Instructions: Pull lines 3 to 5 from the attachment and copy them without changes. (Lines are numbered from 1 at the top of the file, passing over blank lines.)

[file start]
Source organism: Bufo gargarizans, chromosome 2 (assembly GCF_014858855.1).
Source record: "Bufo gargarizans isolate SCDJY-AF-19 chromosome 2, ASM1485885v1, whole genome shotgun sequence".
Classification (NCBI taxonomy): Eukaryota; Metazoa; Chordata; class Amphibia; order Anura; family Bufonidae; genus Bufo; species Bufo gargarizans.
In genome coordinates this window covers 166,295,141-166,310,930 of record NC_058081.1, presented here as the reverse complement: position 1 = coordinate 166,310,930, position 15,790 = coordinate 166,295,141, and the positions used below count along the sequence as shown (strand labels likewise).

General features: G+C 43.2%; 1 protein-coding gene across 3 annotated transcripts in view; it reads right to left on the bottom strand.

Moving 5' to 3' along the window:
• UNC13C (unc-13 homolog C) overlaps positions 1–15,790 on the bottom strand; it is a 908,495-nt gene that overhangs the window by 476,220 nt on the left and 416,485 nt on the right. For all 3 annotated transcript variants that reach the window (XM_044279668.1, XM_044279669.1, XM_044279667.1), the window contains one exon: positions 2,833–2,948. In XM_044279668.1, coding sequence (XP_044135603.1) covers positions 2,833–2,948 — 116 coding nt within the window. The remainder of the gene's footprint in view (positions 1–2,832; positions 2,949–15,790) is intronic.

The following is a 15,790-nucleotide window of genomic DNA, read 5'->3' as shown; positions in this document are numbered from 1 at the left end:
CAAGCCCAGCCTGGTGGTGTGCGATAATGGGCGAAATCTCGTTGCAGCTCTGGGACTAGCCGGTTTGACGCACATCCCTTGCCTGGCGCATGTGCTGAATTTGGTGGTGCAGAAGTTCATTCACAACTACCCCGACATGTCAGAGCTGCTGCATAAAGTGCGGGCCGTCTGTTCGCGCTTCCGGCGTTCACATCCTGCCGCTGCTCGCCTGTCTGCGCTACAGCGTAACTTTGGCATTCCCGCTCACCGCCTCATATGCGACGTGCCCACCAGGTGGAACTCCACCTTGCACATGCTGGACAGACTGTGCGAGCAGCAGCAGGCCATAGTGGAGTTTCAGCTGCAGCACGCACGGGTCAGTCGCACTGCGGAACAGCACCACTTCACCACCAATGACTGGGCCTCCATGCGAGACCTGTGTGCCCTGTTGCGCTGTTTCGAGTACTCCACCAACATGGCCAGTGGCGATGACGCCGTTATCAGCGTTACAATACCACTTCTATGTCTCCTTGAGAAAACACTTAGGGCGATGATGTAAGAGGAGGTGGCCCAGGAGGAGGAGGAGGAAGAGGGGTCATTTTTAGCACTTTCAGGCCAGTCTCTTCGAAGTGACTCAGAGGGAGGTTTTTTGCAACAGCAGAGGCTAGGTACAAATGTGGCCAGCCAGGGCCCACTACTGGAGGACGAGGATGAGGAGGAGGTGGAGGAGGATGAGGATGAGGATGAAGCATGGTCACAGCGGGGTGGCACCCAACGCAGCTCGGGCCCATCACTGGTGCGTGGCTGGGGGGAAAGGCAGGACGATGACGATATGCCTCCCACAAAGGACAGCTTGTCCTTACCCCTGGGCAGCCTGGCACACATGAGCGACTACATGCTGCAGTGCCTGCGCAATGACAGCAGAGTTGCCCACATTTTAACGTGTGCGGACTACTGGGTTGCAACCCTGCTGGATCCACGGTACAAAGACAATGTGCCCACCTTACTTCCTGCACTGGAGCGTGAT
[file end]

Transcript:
Classification (NCBI taxonomy): Eukaryota; Metazoa; Chordata; class Amphibia; order Anura; family Bufonidae; genus Bufo; species Bufo gargarizans.
In genome coordinates this window covers 166,295,141-166,310,930 of record NC_058081.1, presented here as the reverse complement: position 1 = coordinate 166,310,930, position 15,790 = coordinate 166,295,141, and the positions used below count along the sequence as shown (strand labels likewise).

General features: G+C 43.2%; 1 protein-coding gene across 3 annotated transcripts in view; it reads right to left on the bottom strand.